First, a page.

After hearing the teaching of Jesus some of his followers commented: “This is intolerable language. How could anyone accept it?” At that point many of them “stopped going with him.” (ref. today’s Gospel)
I can understand how they felt and why they might have called it quits.
There are many times when I have found the teaching of Jesus to be too challenging, too difficult and even intolerable. In these moments many other easily available options appear to be much more satisfying and more socially acceptable. I have tried many of these offerings and now from personal experience I have to admit that my flawed grasping at immediate satisfaction never delivers the happiness that it promises.
I’ve always liked St. Peter. I remember as a teenager being asked to choose a Confirmation name. Immediately I knew that I wanted mine to be Peter and so Peter is the name Bishop Ashby used when he confirmed me.
I was moved by Peter’s example; showing that falling and failing could be more of a beginning than an end.
I remember thinking that in my life I would probably not fail as much as Peter did by publicly and explicitly denying Jesus when he needed me most, so if there was hope for Peter there was certainly always hope for me.
I was inspired by Peter’s humility allowing Jesus to pick him up every time he fell. I hoped that in my life I would also be able to follow Peter’s example and every day give myself over to a greater divine power.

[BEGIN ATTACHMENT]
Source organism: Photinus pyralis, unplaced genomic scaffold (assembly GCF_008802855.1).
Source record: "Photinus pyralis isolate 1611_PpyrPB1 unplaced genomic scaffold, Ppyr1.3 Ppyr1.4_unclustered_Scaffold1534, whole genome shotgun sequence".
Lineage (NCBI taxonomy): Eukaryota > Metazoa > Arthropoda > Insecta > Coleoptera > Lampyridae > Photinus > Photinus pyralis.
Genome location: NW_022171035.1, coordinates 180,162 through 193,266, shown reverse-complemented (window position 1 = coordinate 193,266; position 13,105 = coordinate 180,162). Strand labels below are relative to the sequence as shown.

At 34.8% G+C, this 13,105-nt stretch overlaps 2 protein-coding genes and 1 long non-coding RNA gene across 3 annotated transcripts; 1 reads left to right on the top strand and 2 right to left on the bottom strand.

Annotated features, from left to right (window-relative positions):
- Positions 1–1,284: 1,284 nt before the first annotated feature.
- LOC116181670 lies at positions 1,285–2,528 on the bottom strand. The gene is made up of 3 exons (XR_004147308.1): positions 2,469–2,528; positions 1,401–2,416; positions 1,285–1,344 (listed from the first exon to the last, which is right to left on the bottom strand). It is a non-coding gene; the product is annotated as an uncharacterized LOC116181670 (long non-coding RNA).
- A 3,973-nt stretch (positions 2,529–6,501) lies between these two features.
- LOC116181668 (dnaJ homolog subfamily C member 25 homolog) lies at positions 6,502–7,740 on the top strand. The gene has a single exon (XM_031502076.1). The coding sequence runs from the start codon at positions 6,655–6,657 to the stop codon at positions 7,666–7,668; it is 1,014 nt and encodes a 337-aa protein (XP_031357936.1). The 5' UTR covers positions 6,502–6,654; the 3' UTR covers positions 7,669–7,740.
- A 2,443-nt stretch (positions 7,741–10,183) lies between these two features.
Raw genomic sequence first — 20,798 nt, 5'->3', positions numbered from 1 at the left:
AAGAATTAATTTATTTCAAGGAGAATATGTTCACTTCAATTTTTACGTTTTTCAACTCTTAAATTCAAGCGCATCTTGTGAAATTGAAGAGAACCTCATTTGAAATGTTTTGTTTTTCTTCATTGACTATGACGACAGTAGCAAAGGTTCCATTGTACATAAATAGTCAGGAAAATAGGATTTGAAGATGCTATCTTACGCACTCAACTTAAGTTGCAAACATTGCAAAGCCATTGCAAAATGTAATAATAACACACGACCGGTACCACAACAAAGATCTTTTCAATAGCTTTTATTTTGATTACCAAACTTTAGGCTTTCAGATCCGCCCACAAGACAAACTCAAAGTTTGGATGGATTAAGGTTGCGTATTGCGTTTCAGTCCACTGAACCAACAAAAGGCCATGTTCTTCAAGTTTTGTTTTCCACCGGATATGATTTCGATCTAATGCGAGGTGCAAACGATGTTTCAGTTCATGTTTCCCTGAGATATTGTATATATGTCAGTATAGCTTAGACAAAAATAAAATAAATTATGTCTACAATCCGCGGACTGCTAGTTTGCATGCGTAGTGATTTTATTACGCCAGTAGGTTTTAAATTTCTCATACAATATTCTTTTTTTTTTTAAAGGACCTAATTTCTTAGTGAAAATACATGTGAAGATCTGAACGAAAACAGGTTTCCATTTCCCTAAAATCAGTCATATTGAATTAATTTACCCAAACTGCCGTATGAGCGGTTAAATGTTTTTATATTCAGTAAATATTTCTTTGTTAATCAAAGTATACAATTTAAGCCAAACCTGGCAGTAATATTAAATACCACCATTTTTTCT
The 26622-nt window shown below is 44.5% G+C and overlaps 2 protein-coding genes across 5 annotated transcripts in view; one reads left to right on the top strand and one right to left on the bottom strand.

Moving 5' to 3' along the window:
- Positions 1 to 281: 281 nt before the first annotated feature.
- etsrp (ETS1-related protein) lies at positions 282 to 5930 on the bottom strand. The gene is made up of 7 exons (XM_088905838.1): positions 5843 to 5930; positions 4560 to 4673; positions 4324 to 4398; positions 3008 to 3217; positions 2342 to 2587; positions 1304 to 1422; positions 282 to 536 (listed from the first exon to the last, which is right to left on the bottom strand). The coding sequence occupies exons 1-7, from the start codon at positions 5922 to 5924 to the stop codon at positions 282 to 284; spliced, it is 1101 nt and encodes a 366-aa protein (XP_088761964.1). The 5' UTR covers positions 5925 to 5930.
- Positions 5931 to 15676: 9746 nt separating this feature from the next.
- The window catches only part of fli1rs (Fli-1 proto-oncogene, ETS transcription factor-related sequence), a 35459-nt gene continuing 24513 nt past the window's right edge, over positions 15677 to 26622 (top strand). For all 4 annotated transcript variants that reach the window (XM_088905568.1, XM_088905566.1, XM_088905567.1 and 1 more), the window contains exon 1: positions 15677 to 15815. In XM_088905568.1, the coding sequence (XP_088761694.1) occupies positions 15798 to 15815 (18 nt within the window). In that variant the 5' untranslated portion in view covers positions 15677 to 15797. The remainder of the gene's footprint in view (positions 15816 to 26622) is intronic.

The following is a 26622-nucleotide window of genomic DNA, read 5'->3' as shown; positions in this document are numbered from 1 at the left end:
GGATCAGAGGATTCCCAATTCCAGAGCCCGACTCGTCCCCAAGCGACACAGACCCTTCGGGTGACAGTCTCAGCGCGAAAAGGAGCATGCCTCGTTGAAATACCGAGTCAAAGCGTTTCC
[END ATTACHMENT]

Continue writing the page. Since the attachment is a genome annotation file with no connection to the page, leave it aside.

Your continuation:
I am still moved and deeply encouraged by Peter’s realisation that life without Jesus was just an existence at the whim of every fashion and political and social agenda. Why would I settle for such a reduced survival, a mere existence, when abundant life was on offer and available to me whenever I call to Jesus for help?
Despite his weakness and foolish decisions Peter continued to allow Jesus to help him up. Peter continued to choose life:
“Then Jesus said to the Twelve, ‘What about you, do you want to go away too?’ Simon Peter answered, ‘ Lord, who shall we go to? You have the message of eternal life, and we believe; we know that you are the Holy One of God.’